"The defendant doesn't get a bonus 'cause he got rid of the body," Blonigen said.

He told the jury that Bush's testimony, and his previous statements to police, don't hold up against the evidence.

Believing David Bush is difficult, Blonigen said, since he started lying to police the first time he spoke with them.

On Dec. 10, 1990, a day after he called police to say he found his wife's Ford F150 abandoned in the eastside Buttrey's Grocery Store parking lot, David Bush volunteered to go down to the station. There, Blonigen said, he told detectives that he stayed at home Dec. 5 and 6, and went to the park Dec. 7.

But those first two days, he was running up credit cards made out to both him and his wife, acquiring cash with them. And on Dec. 7, he spent the day with his girlfriend, Trudy Summerford, who testified that David Bush told her that day he was going to kill his wife.

Then he went home, and began to concoct what Blonigen described as an alibi filled with holes.

David Bush has said the family decided to go camping out at Alcova Lake on Dec. 7 after watching Dances With Wolves. He said they drove home in their car and loaded up the pickup with sleeping bags and lawn chairs. But Casper police detective Pat Burgen testified that he saw those items covered in dust when he went to the Bush home Dec. 10.

They bought some vodka and purchased gas at the Paradise Valley Mini Mart, both incidents confirmed through witnesses or surveillance video. But Blonigen referred to a receipt found in the truck, for $26 of gasoline purchased the day before.

"He doesn't need it to drive to Alcova," Blonigen said. "He needs it to drive to Kaycee."

Blonigen talked about the witnesses who saw the truck in or near the small town that weekend.

Those people who testified were just ordinary citizens coming forward, Blonigen said. Then there were experts who linked DNA found from blood in the truck and on the vodka bottle to Lynn Bush. And there were counselors who said Misty Bush suffered post traumatic stress disorder, caused by witnessing her dad do something awful to her mom.

Defense attorney Kerri Johnson said the information the defense brought forward left a lot for the jury to speculate about. She then reminded the jurors that they're not allowed to speculate.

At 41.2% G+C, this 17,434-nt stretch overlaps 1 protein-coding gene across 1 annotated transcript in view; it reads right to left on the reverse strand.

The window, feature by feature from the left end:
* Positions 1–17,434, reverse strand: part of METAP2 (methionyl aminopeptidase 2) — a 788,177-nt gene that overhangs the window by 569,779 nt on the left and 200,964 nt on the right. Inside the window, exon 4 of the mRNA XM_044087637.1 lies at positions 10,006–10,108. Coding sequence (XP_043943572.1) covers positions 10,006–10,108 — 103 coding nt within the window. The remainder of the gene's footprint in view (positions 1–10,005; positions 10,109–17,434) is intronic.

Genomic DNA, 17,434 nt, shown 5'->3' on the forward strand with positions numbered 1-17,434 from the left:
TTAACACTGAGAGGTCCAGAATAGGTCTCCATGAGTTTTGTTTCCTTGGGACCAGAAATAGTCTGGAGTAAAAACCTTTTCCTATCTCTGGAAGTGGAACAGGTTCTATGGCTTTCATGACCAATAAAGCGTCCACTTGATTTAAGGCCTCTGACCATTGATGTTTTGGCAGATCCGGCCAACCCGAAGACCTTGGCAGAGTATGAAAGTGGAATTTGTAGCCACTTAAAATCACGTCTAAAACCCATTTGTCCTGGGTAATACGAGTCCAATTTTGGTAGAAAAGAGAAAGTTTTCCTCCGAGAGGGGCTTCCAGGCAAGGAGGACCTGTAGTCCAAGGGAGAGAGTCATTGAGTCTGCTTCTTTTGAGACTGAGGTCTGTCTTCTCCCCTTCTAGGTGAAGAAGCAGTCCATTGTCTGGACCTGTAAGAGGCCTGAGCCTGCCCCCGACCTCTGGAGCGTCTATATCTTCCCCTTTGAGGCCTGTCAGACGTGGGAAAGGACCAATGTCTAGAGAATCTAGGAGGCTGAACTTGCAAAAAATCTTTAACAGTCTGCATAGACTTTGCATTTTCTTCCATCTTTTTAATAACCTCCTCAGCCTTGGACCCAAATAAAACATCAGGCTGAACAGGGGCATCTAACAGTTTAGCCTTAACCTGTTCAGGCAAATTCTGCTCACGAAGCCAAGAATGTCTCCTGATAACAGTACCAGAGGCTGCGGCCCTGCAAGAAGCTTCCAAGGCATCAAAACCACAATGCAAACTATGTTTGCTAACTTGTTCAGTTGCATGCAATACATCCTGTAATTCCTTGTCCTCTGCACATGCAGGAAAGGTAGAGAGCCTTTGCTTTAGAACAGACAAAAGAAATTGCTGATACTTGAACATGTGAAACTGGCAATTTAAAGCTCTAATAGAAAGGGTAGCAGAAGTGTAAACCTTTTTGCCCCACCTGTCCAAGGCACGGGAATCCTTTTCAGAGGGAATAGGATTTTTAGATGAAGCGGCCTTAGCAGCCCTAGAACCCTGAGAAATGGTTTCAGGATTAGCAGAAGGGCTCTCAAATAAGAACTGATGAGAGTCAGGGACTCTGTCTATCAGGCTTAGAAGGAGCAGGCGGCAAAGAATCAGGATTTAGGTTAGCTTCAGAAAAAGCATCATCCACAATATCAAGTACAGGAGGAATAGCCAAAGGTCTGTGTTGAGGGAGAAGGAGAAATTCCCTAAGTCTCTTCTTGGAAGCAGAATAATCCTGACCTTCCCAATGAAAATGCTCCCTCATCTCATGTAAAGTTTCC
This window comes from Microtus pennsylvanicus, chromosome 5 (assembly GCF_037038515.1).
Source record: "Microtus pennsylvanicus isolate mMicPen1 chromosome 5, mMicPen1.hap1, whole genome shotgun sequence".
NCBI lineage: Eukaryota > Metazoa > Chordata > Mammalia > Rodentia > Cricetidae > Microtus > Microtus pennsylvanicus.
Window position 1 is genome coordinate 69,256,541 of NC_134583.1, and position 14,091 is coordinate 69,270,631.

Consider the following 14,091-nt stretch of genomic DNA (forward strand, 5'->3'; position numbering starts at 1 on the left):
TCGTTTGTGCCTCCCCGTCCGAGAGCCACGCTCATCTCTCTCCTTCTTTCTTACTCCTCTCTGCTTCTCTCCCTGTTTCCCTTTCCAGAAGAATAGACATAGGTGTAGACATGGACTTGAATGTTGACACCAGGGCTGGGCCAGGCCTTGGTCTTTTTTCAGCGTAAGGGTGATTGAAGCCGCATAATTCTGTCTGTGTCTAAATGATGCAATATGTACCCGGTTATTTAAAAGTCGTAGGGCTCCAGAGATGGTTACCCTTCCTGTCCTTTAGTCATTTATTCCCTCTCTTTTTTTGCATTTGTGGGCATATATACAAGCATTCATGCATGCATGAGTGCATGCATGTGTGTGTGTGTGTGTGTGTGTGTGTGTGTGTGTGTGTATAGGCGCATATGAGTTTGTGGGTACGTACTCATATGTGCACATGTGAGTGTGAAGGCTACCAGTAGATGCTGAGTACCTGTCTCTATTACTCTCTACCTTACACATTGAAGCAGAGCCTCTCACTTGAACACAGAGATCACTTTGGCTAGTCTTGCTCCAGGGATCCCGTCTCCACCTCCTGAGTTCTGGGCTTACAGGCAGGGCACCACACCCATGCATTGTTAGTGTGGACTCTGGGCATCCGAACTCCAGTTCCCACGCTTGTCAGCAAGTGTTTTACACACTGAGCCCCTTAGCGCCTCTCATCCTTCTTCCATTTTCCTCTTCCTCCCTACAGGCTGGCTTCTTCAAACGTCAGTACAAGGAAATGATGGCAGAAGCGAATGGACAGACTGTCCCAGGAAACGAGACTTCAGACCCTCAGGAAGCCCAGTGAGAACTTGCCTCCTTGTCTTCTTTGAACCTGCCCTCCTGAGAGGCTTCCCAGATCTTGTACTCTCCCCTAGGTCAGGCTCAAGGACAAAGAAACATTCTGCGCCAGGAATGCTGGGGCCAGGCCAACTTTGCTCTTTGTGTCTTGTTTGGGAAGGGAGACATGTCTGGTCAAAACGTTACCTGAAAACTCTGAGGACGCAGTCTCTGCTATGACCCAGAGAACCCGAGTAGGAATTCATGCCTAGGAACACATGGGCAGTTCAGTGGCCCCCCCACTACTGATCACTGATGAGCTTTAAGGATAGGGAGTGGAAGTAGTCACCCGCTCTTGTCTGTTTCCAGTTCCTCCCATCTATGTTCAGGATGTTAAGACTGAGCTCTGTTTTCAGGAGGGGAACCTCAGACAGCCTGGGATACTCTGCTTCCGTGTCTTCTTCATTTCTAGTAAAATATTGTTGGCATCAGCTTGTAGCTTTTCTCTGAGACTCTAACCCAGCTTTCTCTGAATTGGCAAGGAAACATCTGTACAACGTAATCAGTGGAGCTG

Was Lynn Bush leaving her husband on that December 1990 weekend, as Blonigen said during opening statements? Only Michelle Longwelde, Lynn Bush's sister, testified that she'd heard that firsthand during a Dec. 7 phone call, Johnson said.

The many witnesses who said they knew Lynn Bush well and talked to her often - Carmen Molina, Shawn McAleer , Lynn Bush's own parents - never knew she was leaving, Johnson said.

The witnesses who said David Bush talked about burying bodies and the perfect murder were another subject of speculation on Johnson's part.

"They come in here and they make these statements that make you go, 'Hmm, did he say that?'" Johnson said.

If he did talk to them about bodies and murder, Johnson argued, why did they wait so long - in some cases 16 years - to tell authorities of these damning comments David Bush said then? Wouldn't a true friend run to the police?

Johnson then went after Summerford, who was known as Trudy Dooling in 1990 and also as David Bush's girlfriend at the time of his wife's disappearance.

On the stand, Summerford said David Bush spent the day with her on Dec. 7, 1990. She said that they drove up to Casper Mountain, where David Bush would talk only about killing his wife and threatened to kill her if she ever said anything.

But she began cooperating with police almost immediately after that day, Johnson said, and even wore a wire later that week. She allowed police to search a trailer that she and David Bush shared in 1992, and spent six hours with police during that time. Not once did she say anything about that day on the mountain.

She testified that a trip to Casper Mountain in 1993 jarred loose the memories, and that she finally told investigators about that day after the case opened back up in the spring of 2004. Johnson said the jury shouldn't buy it.

The truck may have had some of Lynn Bush's blood in it, Johnson said. The vodka bottle may have been found inside with blood on it. Witnesses may have seen bags flapping outside the truck. But it doesn't add up to murder, Johnson said.

"You have to speculate and the law doesn't allow you to speculate," Johnson said.

She said that the evidence in this case is circumstantial, a statement to which both sides have agreed. Johnson said that the jury must link together a chain of facts to prove that the crime committed. The state, Johnson told the jury, only offered random facts thrown at a wall.

Statements like those made by Larry Knievel, Lynn Bush's father, might sound good, Johnson said. He testified that he knew David Bush killed his daughter the moment he looked in his eyes.

"In the court of public opinion, that's OK," Johnson said. "In the court of law, it's not."

Contact reporter Cory Matteson at (307) 266-0589 or